During the breeding season, adult male Brewer’s Blackbirds have iridescent, purple-green plumage on top of their black bodies.
Males who are not breeding or in their first year are brownish-black and exhibit less iridescence during the breeding season than mature males.
Yellow eyes are present in males of all colors. Brown eyes and dingy gray-brown skin characterize females.
They have long wings and tails and are very thin birds.
The Brewer’s blackbird is a granivorous insectivore.
They occasionally consume berries as well. They grab insects in flight or when foraging on the ground as they are seeking prey.
They either consume their prey whole when they catch insects or pin it with their foot so they can consume it piece by piece.
It enjoys residing in farmyards, farms, and prairies.
It typically lays three to five gray eggs with dark brown markings in a nest made of coarse grass and twigs that are either built in a tree or on the ground, strengthened with mud, and lined with fine grass and hair.
4. Yellow-Headed Blackbird
The scientific name for this bird is Xanthocephalus xanthocephalus Yellow-headed blackbirds have a long tail, a sturdy body, and a huge head with a sharply pointed bill.
Males have white spots where their wings bend and are mostly black with yellow heads and chests.
Males and young females typically have a duller golden head and are gray-brown in color.
The average bird’s wingspan is 15 inches (38 centimeters), and both male and female birds reach lengths of 8 to 10 inches (20 to 25 cm).
These birds are omnivores, meaning they consume both plant and animal diets.
They frequently graze on the ground in search of seeds, grains, nuts, grasshoppers, and spiders. In the summer, they primarily eat water insects, but in the winter, they devour seeds.
They group together in flocks and alternate eating at the front of the flock as they consume leftover grain and wild plant seeds in agricultural fields.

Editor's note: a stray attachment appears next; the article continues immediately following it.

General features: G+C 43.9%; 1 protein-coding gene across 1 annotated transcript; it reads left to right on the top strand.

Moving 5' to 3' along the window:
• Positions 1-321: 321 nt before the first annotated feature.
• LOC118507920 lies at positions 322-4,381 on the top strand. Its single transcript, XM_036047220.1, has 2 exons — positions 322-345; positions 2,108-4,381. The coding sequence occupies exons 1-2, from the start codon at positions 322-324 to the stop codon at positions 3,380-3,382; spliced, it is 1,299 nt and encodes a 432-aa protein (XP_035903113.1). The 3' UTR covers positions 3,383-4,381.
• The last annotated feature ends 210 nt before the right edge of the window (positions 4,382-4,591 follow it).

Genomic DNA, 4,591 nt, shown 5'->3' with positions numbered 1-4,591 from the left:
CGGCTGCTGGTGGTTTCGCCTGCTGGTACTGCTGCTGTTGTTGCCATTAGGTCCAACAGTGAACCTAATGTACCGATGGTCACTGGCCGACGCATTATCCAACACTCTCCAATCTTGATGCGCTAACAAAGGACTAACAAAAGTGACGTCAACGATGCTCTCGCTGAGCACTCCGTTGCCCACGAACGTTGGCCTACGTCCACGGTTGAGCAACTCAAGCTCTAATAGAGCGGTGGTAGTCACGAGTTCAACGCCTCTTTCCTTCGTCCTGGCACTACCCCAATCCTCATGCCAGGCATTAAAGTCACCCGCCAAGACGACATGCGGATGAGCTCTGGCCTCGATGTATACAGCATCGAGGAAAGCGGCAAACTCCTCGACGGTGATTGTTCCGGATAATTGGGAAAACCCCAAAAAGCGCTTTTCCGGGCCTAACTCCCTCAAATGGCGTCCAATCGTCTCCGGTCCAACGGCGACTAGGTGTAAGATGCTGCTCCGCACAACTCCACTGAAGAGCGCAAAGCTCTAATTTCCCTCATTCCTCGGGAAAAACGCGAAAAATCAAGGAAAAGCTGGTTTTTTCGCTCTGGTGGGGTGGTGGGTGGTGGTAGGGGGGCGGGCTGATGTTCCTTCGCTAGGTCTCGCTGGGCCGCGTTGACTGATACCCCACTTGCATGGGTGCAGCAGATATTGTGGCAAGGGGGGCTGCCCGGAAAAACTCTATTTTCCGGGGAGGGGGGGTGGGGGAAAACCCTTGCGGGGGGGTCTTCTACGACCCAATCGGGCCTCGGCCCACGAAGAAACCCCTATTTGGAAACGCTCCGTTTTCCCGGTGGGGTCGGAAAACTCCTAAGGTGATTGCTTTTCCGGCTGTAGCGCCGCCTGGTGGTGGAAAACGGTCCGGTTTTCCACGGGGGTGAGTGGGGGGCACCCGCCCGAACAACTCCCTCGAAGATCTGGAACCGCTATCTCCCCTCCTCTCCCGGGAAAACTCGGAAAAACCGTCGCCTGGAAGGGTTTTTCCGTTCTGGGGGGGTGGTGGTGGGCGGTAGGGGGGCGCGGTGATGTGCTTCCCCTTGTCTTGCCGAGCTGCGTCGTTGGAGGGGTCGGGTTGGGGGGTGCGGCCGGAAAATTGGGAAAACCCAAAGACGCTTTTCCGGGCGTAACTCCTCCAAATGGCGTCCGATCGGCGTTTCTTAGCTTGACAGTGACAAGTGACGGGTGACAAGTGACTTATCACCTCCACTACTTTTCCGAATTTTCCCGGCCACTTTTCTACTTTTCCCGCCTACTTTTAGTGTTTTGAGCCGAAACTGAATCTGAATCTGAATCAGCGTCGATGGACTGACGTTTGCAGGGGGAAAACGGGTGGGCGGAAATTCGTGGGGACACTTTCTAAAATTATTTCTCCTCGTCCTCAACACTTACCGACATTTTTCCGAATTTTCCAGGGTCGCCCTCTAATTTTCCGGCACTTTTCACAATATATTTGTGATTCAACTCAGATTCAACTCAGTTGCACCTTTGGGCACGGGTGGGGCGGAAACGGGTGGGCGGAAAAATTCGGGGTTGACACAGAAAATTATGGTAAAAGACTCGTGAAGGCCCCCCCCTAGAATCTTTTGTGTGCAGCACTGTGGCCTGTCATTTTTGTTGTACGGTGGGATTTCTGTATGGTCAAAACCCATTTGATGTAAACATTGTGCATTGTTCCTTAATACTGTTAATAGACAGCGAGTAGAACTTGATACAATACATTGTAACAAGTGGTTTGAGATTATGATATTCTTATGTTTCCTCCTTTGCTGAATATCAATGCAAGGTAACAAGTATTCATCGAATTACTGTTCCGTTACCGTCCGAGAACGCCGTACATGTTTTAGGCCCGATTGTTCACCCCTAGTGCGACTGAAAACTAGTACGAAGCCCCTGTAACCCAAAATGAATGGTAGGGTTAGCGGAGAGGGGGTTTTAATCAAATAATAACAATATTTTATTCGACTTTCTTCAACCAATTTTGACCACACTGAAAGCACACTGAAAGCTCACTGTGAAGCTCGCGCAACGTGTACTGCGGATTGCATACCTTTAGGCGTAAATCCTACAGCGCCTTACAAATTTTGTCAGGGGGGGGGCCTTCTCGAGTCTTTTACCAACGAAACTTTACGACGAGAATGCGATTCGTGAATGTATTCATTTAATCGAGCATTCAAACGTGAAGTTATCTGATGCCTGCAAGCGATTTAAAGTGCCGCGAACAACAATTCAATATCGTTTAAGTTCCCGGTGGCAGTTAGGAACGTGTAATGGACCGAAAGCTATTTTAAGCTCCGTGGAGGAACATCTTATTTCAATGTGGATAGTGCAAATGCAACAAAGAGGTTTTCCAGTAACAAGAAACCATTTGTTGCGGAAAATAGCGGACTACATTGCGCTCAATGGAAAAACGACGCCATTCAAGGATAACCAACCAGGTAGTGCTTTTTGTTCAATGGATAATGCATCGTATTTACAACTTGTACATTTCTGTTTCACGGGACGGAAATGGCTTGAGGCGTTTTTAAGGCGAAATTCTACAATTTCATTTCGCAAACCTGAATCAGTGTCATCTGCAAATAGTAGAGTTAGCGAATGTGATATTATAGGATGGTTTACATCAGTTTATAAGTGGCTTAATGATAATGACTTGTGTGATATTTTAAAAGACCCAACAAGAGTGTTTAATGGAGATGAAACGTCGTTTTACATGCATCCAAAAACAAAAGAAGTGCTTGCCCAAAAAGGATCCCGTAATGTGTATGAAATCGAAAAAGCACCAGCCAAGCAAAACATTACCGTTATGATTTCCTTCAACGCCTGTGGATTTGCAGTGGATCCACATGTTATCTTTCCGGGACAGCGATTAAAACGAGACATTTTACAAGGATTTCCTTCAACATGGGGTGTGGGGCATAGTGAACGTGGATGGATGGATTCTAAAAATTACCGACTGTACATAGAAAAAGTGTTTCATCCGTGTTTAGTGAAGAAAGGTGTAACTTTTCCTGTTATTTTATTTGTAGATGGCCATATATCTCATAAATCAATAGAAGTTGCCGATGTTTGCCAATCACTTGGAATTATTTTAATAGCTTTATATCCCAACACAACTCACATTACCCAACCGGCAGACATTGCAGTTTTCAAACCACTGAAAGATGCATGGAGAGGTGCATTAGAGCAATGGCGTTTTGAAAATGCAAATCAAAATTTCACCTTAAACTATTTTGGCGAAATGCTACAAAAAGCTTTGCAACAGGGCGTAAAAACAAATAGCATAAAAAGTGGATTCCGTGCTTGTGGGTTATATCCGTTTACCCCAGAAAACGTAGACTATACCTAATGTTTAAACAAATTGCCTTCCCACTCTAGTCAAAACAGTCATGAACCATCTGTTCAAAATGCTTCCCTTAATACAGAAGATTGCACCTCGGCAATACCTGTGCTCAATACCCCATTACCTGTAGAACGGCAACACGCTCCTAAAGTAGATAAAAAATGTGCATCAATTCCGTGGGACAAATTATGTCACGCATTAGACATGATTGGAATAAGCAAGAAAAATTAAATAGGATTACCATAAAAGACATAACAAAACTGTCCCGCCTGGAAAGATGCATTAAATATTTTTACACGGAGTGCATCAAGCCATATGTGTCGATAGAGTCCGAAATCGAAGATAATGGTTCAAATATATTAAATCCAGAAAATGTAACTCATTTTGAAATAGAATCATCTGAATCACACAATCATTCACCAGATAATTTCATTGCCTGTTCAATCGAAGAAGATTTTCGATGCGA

Three to five greenish-white eggs with dark markings are laid by the female yellow-headed blackbird.
The chicks are altricial, and the incubation process takes 11–13 days. Within 9 to 12 days of hatching, they become independent.
Both parents feed them while they are in the nest. The chicks regurgitate food throughout the first four days after birth, at least in part.
5. Great-Tailed Grackle
The scientific name for this bird is Quiscalus mexicanus.
It has a length of about 15 – 18 inches and weighs approximately 203 – 265 grams.
The bodies of males are all black with bluish-purple iridescence. They also feature a long, tapered tail that folds into a characteristic keel form, yellow eyes, long black legs, and a strong black bill.
The size of females is almost half that of males; they have a body coloration of greyish brown, a neck color of buff, yellow eyes, a lighter eyebrow, and a shorter tail.
Juveniles have the dark brown, striped underparts and dark eyes of the female.
Great-tailed Year-round, grackles consume plant matter, including fruits and grains like corn, sorghum, and oats.
Females may consume up to 80% of animal stuff during the summer and early fall, making up half or more of their diet.
Grasshoppers, beetles, spiders, and bees are among the prey.